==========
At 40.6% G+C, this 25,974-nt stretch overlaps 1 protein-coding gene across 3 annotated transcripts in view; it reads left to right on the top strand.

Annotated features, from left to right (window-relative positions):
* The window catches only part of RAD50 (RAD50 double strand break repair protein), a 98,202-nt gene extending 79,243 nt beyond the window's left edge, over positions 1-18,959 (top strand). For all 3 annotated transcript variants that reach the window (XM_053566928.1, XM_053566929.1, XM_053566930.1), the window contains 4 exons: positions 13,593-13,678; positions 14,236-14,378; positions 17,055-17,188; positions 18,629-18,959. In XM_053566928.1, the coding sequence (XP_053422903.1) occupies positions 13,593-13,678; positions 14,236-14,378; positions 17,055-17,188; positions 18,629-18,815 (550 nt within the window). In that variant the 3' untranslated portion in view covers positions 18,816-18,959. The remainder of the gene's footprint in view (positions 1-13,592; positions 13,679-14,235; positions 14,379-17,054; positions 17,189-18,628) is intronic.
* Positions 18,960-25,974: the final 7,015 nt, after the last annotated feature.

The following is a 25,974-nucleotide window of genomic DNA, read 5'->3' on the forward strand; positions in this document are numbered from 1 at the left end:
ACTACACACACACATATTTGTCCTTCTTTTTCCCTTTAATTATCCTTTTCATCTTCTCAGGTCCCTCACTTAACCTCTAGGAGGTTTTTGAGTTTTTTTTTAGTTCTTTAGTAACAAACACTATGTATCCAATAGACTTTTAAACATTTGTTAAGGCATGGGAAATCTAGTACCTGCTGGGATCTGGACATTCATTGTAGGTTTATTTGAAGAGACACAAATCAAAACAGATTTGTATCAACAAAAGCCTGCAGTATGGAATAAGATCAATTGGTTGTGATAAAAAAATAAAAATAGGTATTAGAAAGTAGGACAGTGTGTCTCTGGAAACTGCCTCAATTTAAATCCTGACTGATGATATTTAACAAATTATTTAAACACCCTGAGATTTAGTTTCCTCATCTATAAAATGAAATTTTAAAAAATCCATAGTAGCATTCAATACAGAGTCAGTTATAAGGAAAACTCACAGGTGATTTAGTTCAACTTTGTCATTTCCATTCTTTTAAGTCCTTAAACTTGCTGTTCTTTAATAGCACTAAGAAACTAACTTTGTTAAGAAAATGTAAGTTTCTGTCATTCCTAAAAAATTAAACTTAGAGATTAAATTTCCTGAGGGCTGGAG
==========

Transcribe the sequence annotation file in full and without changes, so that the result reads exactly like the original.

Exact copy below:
At 40.6% G+C, this 25,974-nt stretch overlaps 1 protein-coding gene across 3 annotated transcripts in view; it reads left to right on the top strand.

Annotated features, from left to right (window-relative positions):
* The window catches only part of RAD50 (RAD50 double strand break repair protein), a 98,202-nt gene extending 79,243 nt beyond the window's left edge, over positions 1-18,959 (top strand). For all 3 annotated transcript variants that reach the window (XM_053566928.1, XM_053566929.1, XM_053566930.1), the window contains 4 exons: positions 13,593-13,678; positions 14,236-14,378; positions 17,055-17,188; positions 18,629-18,959. In XM_053566928.1, the coding sequence (XP_053422903.1) occupies positions 13,593-13,678; positions 14,236-14,378; positions 17,055-17,188; positions 18,629-18,815 (550 nt within the window). In that variant the 3' untranslated portion in view covers positions 18,816-18,959. The remainder of the gene's footprint in view (positions 1-13,592; positions 13,679-14,235; positions 14,379-17,054; positions 17,189-18,628) is intronic.
* Positions 18,960-25,974: the final 7,015 nt, after the last annotated feature.

The following is a 25,974-nucleotide window of genomic DNA, read 5'->3' on the forward strand; positions in this document are numbered from 1 at the left end:
ACTACACACACACATATTTGTCCTTCTTTTTCCCTTTAATTATCCTTTTCATCTTCTCAGGTCCCTCACTTAACCTCTAGGAGGTTTTTGAGTTTTTTTTTAGTTCTTTAGTAACAAACACTATGTATCCAATAGACTTTTAAACATTTGTTAAGGCATGGGAAATCTAGTACCTGCTGGGATCTGGACATTCATTGTAGGTTTATTTGAAGAGACACAAATCAAAACAGATTTGTATCAACAAAAGCCTGCAGTATGGAATAAGATCAATTGGTTGTGATAAAAAAATAAAAATAGGTATTAGAAAGTAGGACAGTGTGTCTCTGGAAACTGCCTCAATTTAAATCCTGACTGATGATATTTAACAAATTATTTAAACACCCTGAGATTTAGTTTCCTCATCTATAAAATGAAATTTTAAAAAATCCATAGTAGCATTCAATACAGAGTCAGTTATAAGGAAAACTCACAGGTGATTTAGTTCAACTTTGTCATTTCCATTCTTTTAAGTCCTTAAACTTGCTGTTCTTTAATAGCACTAAGAAACTAACTTTGTTAAGAAAATGTAAGTTTCTGTCATTCCTAAAAAATTAAACTTAGAGATTAAATTTCCTGAGGGCTGGAG